The château is situated in the tiny village of Saint-Michel-de-Montaigne in the Dordogne, with a whopping population of 369 inhabitants. There is absolutely nothing in the village apart from vineyards and the château. Nonetheless, it’s in a great location, being less than an hour away from both Bergerac and Bordeaux and only 15 minutes away from Saint Emilion, the oenological equivalent of Disneyland. During my placement, I also visited Montesquieu’s château, ‘La Brède’ and ‘Malagar’, where the 20th century author François Mauriac lived.
Saint Michel may be in the middle of nowhere, but Château de Montaigne receives thousands of visitors every year from all over the world, even from New Zealand and Japan.
Why? For those of you who are studying the French Renaissance or have read Sarah Bakewell’s fantastic book ‘How to live’, you can guess the village’s connection with the philosopher and writer Michel de Montaigne. Born in the Château in 1533, Montaigne was raised in Latin and not in French, and had a musician who woke him up every morning with sixteenth-century smash hits. He started writing his ‘Essais’ in the famous library of his tower after inheriting his father’s château in 1571 and continued writing until his death in 1592. He is one of France’s finest writers who inspired others, from Descartes to our very own Shakespeare – it is said that his chapter ‘Des Cannibales’ inspired The Tempest. The original Château burned down during the nineteenth century and was rebuilt very soon after, but fortunately Montaigne’s fifteenth-century tower survived the blaze and still stands today.
Normally, a stage might consist of filing, photocopying or making coffee, but this was definitely not the case at Montaigne. Here, I sold tickets to the site, gave guided tours in French of Montaigne’s tower and even held wine tastings of the wine grown, bottled and lovingly labelled on-site by the stagiaires. I’ve learnt so much about Montaigne and his period, mostly from the tourists I welcomed during my time there.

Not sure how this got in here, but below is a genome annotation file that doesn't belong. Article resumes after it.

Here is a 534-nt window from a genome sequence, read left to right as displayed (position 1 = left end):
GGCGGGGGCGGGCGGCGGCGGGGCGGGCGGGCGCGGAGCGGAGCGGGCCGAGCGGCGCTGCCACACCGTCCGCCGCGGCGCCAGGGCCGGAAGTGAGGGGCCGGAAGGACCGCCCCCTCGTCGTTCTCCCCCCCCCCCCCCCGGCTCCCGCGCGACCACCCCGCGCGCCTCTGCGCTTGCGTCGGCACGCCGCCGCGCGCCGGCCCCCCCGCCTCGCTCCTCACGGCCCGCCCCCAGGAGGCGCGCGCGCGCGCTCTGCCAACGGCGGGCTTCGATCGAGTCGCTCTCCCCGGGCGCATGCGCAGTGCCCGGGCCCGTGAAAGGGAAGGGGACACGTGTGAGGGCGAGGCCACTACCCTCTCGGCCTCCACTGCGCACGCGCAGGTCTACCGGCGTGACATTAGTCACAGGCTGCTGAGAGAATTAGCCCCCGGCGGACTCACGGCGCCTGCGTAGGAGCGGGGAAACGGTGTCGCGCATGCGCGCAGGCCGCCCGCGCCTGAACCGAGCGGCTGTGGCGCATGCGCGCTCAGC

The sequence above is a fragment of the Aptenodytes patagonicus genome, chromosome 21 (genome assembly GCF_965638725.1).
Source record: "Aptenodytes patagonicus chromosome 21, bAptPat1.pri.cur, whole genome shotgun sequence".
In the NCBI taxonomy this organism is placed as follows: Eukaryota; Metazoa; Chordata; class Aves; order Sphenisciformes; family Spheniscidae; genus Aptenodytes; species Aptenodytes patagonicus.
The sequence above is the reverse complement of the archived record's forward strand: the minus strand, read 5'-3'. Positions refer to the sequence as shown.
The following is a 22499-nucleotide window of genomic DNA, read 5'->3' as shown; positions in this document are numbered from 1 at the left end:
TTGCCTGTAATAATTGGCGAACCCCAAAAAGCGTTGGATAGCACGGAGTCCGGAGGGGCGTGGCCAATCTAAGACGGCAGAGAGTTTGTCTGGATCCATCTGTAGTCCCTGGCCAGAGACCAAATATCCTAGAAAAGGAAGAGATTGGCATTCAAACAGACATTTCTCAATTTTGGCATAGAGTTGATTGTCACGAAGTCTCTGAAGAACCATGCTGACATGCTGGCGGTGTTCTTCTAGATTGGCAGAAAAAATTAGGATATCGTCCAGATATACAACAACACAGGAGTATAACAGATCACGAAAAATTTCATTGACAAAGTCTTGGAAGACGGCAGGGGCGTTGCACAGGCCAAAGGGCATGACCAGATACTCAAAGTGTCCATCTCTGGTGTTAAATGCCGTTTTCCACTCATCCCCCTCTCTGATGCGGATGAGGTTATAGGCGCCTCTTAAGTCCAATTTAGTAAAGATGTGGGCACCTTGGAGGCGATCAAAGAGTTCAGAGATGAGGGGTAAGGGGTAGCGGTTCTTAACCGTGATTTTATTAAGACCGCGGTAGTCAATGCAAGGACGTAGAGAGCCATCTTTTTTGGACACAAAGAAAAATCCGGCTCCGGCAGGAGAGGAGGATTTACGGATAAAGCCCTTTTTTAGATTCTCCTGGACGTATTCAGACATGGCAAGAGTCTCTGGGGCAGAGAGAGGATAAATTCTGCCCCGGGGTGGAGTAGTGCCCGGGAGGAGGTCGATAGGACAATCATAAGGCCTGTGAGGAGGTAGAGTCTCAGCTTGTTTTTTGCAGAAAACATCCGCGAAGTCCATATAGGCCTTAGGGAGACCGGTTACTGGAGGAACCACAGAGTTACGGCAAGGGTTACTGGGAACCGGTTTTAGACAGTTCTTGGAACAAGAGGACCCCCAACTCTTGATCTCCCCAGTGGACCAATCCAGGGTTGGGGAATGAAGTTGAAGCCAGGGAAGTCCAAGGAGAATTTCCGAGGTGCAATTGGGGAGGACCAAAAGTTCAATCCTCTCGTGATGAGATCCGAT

Linguistically, the placement was fantastic. I spent all day speaking in French with my colleagues and the tourists – not to mention the two 45-minute guided tours I gave of the tower in French every day off by heart. Normally, we would only welcome about two groups of Anglophone tourists in a day and I very rarely gave a guided tour in English; one of my highlights was meeting a pair of Australian Virginia Woolf scholars who informed me that she was also a great admirer of Montaigne’s and that she even visited the tower on a number of occasions.
Living in the isolated French countryside may have had its drawbacks, but they were insignificant in comparison to the unique experience I encountered during my time in one of the world’s most important literary buildings; I count myself to be one of the privileged few to have spent some time in Montaigne’s footsteps, to have watched the sun setting behind the Château after the tourists had gone home and to have been inspired by the views of the Gascon countryside from the tower, just as Montaigne had done five hundred years previously.
Ultimately, my experience has been extremely beneficial for both my linguistic skills and for my knowledge of Montaigne and sixteenth-century French history, which I am sure will be vital for Finals.
There are plenty of other literary houses open to tourists throughout France and I would definitely recommend completing a placement at one of these attractions for the Year Abroad!